Art

Suspended for a Decade for Paintings of Gods, Student Returns to Torch VC’s Office

Chandramohan, 23 when he was arrested for his coursework at the Faculty of Fine Arts in Baroda, said he gave up waiting for justice.

Government officials sealing the room displaying Chandramohan's art at the Faculty of Fine Arts, Vadodara, May 11, 2007. Image courtesy: Students of the Faculty of Fine Arts. Source: Akansha Rastogi and B.V. Suresh

Government officials sealing the room displaying Chandramohan’s art at the Faculty of Fine Arts, Vadodara, May 11, 2007. Image courtesy: Students of the Faculty of Fine Arts. Source: Akansha Rastogi and B.V. Suresh

Baroda: Eleven years after being suspended from art school and arrested for depicting Jesus and goddess Durga in an “obscene manner”, a student allegedly took the drastic step of setting fire to the office of the vice chancellor (VC) of the Maharaja Sayajirao University.

On February 2, the entire office of VC Professor Parimal Vyas was gutted by flames. According to the Sayajigunj police, it took over an hour to bring the fire under control. University officials say several computers, files and even cash stacked in the drawers of the accounts department were destroyed.

Afterwards, Srilamanthula Chandramohan was intercepted by university security guards, who handed him over to the police. According to the Sayajigunj police, he had come prepared with a bottle of petrol, a matchbox and a pistol, which turned out to be a “toy gun”.

Mera 11 saal se certificate nahi mila, sir (I have not received my certificate for 11 years, sir),” a visibly disturbed Chandramohan told the media that gathered at the police station. While confessing to his extreme act, Chandramohan told the cameras that he had not been heard for over ten years. “I have written 30-40 letters to the VC. I was not told the reason for non-issuance of my result or even the grounds for withholding it for 11 years.”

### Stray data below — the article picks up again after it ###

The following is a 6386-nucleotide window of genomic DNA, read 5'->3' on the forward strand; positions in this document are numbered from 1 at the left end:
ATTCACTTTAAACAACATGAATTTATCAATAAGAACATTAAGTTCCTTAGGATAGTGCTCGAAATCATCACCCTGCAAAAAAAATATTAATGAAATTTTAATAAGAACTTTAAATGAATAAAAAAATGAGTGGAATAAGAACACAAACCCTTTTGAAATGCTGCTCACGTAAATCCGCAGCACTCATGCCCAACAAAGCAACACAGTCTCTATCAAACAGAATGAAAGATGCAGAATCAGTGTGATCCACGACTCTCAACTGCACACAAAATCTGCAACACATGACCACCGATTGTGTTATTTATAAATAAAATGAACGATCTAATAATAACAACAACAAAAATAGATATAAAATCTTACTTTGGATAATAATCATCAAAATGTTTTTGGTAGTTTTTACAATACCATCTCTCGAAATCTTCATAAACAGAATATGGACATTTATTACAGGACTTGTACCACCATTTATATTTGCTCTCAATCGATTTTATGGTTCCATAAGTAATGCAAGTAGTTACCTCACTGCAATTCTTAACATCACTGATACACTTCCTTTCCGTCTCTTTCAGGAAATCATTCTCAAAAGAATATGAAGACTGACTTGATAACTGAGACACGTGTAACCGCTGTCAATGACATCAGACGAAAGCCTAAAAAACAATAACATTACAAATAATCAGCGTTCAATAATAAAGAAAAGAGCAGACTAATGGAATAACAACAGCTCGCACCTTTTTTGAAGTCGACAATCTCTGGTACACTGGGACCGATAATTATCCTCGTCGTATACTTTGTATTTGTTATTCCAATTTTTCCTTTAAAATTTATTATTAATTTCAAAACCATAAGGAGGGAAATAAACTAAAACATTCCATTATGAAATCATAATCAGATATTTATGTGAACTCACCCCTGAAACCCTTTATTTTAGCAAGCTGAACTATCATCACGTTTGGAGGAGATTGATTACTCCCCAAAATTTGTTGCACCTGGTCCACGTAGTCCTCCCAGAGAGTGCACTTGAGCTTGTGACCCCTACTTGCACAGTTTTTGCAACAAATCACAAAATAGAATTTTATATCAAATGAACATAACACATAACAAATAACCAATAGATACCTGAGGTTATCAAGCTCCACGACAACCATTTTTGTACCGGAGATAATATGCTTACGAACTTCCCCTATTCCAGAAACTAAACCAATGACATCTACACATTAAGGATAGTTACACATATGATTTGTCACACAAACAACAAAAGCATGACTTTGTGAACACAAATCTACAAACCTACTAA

In May 2007, as a part of a coursework assessment, Chandramohan exhibited paintings of religious icons with anatomical details. The campus event was noticed by Vishwa Hindu Parishad and Bajrang Dal activists, who complained to the police. The 23-year-old student was arrested and held in jail for four days before he received bail.

Government officials bringing down Chandramohan's art at the Faculty of Fine Arts, Vadodara, May 11, 2007. Image courtesy: Students of the Faculty of Fine Arts. Source: Akansha Rastogi and B.V. Suresh

Government officials bringing down Chandramohan’s art at the Faculty of Fine Arts, Vadodara, May 11, 2007. Image courtesy: Students of the Faculty of Fine Arts. Source: Akansha Rastogi and B.V. Suresh

“The exhibition was put up with work by all final-year students. On the third day of the exhibition, suddenly the police landed in the university premises and without any prior warning arrested Chandramohan,” said the then dean (in- charge) Shivaji Pannikar. He was booked under Section 153 of the Indian Penal Code for “wantonly giving provocation with intent to cause riot”.

The university refused to support him, and even demanded an apology for bringing it a “bad name”. His masters results were withheld and have been denied to him ever since.

Chandramohan, who grew up in East Godavari, was the first person from his village to attend university. “His father works as a carpenter and the family was hopeful Chandramohan would be able to support the family with his work,” said one of his batchmates.